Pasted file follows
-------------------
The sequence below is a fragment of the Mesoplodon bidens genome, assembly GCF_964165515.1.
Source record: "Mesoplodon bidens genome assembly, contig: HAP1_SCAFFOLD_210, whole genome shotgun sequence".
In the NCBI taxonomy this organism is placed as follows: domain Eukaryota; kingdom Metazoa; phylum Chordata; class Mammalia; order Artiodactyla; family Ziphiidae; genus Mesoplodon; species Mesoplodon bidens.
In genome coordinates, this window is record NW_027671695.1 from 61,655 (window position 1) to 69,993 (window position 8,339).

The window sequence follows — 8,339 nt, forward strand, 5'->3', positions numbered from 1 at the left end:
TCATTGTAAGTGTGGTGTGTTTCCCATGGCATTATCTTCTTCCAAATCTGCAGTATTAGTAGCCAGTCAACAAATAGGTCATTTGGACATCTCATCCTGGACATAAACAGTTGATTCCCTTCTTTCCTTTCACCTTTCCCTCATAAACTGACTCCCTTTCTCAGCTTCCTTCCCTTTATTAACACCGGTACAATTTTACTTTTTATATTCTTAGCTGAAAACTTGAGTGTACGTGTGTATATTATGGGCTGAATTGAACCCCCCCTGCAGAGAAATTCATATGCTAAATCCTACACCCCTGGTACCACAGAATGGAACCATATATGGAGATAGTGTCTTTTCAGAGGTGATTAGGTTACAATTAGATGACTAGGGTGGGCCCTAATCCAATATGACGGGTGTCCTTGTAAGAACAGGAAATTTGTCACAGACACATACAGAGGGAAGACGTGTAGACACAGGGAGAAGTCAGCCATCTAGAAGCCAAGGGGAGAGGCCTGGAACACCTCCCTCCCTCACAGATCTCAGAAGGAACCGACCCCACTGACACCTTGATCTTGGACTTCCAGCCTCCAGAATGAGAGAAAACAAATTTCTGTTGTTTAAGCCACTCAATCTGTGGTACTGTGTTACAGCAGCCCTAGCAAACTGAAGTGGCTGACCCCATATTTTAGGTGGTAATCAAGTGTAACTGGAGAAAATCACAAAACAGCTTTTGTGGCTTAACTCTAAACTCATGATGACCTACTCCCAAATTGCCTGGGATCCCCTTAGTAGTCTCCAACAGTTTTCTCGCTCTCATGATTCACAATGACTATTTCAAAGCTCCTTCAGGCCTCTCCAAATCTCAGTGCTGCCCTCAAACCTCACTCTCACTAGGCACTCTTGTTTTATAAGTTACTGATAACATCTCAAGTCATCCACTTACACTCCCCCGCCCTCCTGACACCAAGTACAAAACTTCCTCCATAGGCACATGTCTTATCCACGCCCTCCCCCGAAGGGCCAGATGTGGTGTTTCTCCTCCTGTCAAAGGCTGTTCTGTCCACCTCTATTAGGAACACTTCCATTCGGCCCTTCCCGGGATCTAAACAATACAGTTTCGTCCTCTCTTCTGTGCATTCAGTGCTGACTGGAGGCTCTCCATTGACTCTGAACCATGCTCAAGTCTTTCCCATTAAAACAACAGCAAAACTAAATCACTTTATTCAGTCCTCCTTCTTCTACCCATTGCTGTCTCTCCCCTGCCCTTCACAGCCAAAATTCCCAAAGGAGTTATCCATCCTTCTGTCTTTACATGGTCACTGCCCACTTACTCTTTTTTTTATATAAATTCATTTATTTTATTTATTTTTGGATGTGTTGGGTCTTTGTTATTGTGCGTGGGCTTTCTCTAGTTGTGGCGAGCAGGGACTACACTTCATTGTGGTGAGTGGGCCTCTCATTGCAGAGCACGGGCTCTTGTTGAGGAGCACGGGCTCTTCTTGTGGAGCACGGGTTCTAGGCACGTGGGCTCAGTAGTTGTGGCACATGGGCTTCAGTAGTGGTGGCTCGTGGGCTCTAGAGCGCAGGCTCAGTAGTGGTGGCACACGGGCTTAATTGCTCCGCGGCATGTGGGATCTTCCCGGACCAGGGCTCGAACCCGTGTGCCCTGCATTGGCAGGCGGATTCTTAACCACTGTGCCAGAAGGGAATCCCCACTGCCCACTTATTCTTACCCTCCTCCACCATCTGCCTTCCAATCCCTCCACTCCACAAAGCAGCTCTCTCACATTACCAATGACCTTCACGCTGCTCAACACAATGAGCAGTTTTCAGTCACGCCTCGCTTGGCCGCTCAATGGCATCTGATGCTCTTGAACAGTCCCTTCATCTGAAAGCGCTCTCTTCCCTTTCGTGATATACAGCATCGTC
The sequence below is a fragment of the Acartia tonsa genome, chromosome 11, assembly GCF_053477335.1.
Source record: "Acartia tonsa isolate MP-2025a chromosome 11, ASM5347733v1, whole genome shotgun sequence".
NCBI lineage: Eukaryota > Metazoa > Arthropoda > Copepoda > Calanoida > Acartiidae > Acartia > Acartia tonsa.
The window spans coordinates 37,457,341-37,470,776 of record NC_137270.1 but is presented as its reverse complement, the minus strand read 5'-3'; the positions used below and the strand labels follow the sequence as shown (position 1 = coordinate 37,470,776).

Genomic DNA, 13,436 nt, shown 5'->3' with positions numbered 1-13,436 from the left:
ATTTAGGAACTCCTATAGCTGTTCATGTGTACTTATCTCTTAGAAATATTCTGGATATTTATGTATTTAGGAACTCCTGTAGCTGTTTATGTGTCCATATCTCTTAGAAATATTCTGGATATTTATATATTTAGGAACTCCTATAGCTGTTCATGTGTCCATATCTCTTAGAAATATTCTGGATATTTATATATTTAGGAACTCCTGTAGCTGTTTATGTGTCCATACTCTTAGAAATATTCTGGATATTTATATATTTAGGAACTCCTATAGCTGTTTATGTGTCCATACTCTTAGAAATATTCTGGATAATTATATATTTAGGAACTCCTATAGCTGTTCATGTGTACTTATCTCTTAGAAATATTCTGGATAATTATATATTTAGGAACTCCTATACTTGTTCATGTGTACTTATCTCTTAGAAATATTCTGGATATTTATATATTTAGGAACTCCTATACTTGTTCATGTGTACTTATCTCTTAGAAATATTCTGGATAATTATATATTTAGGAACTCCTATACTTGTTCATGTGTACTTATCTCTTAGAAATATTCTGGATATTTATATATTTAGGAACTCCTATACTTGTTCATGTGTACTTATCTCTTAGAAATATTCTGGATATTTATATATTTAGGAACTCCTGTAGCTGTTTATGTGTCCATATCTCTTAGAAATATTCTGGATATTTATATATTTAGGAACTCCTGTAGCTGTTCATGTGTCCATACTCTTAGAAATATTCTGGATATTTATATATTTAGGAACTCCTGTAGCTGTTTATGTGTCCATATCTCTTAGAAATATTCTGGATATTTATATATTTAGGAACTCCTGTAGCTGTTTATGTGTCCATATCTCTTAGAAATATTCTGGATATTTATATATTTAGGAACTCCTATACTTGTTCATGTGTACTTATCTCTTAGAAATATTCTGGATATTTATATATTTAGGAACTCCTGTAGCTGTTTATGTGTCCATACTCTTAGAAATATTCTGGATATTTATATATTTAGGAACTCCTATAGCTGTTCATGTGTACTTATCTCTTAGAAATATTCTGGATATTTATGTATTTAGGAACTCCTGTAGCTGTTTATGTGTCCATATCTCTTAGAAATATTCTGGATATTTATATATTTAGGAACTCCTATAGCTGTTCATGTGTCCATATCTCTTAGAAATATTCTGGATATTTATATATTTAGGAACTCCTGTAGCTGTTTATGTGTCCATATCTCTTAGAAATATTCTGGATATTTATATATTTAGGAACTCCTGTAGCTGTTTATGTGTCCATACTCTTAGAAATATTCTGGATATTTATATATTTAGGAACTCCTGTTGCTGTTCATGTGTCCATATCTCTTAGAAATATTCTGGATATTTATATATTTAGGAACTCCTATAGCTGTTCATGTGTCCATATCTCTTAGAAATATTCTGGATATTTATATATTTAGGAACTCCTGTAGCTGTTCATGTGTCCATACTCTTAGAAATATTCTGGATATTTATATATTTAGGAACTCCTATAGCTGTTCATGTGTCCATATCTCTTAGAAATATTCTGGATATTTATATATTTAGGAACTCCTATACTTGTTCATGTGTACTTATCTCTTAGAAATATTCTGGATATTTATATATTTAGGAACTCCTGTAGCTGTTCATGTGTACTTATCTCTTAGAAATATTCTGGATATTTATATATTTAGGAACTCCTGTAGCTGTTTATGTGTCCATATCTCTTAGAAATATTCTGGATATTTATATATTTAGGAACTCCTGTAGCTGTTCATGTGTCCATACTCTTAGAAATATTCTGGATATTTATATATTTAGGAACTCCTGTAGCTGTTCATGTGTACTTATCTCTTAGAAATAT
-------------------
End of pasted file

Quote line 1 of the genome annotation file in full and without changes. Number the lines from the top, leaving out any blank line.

The sequence below is a fragment of the Mesoplodon bidens genome, assembly GCF_964165515.1.